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The boring old utility pole has long been at the heart of this country's broadband dysfunction. As it stands now, competing ISPs looking to deploy fiber need to contact each individual ISP -- and wait for them to finalize layers of paperwork and move their own gear -- before the competitor can attach fiber to the pole. Needless to say, ISPs have often abused this bureaucracy to stall competitors' arrival to market. So over the last few years Google Fiber has convinced several cities to pass "one touch make ready" utility pole reform rules that dramatically streamline this process. Under these reforms, one licensed, insured contractor (often the same company ISPs already use) is allowed to move any ISPs' gear -- provided they inform the ISP ahead of time and pay for any potential damages. The regulatory change can dramatically speed up fiber deployment, saving numerous months in project delays. That's why Google Fiber convinced cities like Nashville and Louisville to pass these one touch rules a few years ago. But Nashville and Louisville were subsequently sued by Comcast, Charter and AT&T. The ISPs' lawyers threw out every legal argument they could, including claims that the cities had exceeded their legal authority, that the reforms would dramatically increase service outages, and even that the reforms violated their first amendment rights. Of course the ISPs' real problem is that such reform speeds up the arrival of a concept regional duopolies loathe: actual, genuine competition. In this case, AT&T's gambit didn't work all that well. Back in August, a Judge killed off AT&T's lawsuit against Louisville, stating the city was well within its legal authority to manage the city's own rights of way (even though AT&T owns 40% of the poles in the city). AT&T appears to have gotten the message, as the telco told news outlets there this week they wouldn't be appealing the ruling: "AT&T will not appeal a federal judge’s ruling upholding a local law Louisville Metro passed last year to make it easier for new Internet providers like Google Fiber to access utility poles in the city. AT&T spokesman Joe Burgan confirmed the company decided not to appeal U.S. District Judge David Hale’s August 16 ruling upholding the so-called “One Touch Make Ready” ordinance. The lawsuit still had its intended effect in delaying Google Fiber in Louisville while AT&T worked to lock existing customers there into long-term contracts. Google Fiber meanwhile has been forced to pivot from fiber to wireless/fiber hybrid deployments in part to get around these lawsuits. But the company also managed to use techniques like microtrenching (which involves using machines that bury fiber just a few inches below the road's surface) instead of having to rely on access to utility poles. It's worth noting that a similar Charter lawsuit against Louisville, and AT&T and Comcast lawsuits against Nashville are still pending. Instead of offering better, faster, cheaper service, these companies' first instinct is almost always to either file nuisance lawsuits, or to quite literally buy state laws that make life harder on would-be competitors. And while you'll often see incumbent broadband duopolies and their policy cronies crying incessantly about "burdensome regulation" while pushing for blind deregulation, the reality is these companies adore regulation -- just as long as it hurts the other guy and slows any attempt to bring competition to bear on a broken market. Permalink | Comments | Email This Story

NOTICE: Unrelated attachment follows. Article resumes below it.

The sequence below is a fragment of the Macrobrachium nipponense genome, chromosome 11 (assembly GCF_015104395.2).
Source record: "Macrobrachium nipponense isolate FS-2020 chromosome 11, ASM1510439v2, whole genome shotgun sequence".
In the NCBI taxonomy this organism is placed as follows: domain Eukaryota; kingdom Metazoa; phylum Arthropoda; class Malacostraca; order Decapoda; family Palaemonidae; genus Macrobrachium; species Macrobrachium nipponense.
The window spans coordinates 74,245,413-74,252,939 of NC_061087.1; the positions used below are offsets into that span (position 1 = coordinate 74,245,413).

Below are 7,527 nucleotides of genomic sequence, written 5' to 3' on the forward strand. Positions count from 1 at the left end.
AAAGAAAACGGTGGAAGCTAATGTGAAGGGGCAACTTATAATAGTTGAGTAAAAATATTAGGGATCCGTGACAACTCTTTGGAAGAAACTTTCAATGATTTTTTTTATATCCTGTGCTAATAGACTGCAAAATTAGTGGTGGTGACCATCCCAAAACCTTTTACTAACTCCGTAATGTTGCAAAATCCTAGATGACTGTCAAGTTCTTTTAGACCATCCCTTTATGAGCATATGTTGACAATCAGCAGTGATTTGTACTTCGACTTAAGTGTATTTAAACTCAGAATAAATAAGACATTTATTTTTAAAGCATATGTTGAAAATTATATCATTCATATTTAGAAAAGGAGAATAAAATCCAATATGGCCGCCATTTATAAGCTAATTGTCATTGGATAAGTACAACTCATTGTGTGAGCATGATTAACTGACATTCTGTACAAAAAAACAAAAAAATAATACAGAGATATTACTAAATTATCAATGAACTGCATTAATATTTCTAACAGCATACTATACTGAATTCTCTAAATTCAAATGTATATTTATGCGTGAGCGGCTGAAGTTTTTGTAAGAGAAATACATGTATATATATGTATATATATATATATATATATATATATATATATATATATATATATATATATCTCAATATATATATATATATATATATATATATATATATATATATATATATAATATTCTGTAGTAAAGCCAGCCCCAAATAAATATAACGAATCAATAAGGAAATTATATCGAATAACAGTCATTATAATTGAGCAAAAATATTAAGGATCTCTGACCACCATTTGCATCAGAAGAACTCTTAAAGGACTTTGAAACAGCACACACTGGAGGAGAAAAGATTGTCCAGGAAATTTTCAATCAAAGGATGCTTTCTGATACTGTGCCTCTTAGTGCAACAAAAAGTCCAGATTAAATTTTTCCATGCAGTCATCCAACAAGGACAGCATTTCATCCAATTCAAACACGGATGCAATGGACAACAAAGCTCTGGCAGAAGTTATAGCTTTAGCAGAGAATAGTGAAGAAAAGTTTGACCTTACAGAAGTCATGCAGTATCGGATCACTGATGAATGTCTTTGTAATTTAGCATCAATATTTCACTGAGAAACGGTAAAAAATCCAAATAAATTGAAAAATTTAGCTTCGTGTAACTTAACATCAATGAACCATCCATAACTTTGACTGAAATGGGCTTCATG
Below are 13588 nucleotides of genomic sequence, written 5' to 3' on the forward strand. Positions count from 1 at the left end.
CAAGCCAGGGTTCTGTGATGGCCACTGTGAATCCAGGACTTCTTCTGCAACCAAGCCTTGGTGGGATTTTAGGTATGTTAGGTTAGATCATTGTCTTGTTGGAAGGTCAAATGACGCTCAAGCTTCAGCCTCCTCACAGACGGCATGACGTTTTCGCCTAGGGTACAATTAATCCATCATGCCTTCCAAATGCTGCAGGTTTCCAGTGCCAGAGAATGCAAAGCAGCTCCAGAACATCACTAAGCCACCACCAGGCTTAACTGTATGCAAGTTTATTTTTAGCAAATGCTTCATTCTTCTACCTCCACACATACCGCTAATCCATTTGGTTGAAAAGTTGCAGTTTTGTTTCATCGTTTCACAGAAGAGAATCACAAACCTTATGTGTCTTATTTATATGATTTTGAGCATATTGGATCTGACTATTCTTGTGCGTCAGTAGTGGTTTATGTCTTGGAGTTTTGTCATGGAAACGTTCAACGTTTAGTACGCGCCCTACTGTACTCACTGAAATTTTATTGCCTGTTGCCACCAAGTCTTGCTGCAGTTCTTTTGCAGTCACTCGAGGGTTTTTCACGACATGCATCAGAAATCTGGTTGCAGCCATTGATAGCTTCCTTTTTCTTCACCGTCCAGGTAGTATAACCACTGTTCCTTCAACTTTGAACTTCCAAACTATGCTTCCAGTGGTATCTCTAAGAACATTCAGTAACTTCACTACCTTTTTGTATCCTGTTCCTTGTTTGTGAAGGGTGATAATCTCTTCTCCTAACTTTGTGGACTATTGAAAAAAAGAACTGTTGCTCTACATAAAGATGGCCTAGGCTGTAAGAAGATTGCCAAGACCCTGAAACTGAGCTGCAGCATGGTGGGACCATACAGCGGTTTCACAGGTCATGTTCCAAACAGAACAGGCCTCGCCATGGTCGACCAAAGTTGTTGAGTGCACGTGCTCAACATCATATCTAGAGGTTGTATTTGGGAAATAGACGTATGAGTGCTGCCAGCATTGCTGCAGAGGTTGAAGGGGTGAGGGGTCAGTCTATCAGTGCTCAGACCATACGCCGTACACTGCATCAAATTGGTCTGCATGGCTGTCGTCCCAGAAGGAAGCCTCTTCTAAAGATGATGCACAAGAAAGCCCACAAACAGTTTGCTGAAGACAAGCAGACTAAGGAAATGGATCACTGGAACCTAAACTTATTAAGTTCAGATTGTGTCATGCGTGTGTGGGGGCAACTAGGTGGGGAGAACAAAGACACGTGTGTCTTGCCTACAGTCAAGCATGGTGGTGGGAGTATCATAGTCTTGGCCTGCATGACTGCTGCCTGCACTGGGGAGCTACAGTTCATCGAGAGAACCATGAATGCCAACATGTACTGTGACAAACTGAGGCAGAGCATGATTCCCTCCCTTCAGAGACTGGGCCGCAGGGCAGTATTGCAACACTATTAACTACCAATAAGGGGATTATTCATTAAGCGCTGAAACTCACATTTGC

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posted 17 days ago on techdirt